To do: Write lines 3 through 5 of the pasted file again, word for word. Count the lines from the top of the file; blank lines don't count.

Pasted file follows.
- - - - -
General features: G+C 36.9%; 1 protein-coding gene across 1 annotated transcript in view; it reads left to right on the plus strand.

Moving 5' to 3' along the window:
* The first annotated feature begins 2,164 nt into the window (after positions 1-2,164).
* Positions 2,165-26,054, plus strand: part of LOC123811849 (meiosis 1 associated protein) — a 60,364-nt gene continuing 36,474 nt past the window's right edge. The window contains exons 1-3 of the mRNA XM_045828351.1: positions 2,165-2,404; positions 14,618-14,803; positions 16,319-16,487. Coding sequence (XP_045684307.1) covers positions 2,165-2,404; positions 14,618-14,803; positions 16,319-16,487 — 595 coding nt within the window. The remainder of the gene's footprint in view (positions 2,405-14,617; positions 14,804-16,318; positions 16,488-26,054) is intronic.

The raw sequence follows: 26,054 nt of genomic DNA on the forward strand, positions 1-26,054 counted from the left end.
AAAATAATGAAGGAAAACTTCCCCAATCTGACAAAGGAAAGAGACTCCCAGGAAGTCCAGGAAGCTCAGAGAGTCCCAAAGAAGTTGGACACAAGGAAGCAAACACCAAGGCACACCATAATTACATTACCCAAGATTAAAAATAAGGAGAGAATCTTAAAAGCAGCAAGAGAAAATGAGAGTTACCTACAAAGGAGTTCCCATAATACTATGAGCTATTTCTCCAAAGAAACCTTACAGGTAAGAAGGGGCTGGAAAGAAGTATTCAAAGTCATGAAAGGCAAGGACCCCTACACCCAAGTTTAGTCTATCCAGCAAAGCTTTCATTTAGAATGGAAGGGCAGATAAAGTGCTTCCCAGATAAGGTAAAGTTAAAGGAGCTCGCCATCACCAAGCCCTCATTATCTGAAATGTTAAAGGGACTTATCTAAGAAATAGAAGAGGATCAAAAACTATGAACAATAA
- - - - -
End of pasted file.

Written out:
* The first annotated feature begins 2,164 nt into the window (after positions 1-2,164).
* Positions 2,165-26,054, plus strand: part of LOC123811849 (meiosis 1 associated protein) — a 60,364-nt gene continuing 36,474 nt past the window's right edge. The window contains exons 1-3 of the mRNA XM_045828351.1: positions 2,165-2,404; positions 14,618-14,803; positions 16,319-16,487. Coding sequence (XP_045684307.1) covers positions 2,165-2,404; positions 14,618-14,803; positions 16,319-16,487 — 595 coding nt within the window. The remainder of the gene's footprint in view (positions 2,405-14,617; positions 14,804-16,318; positions 16,488-26,054) is intronic.

The raw sequence follows: 26,054 nt of genomic DNA on the forward strand, positions 1-26,054 counted from the left end.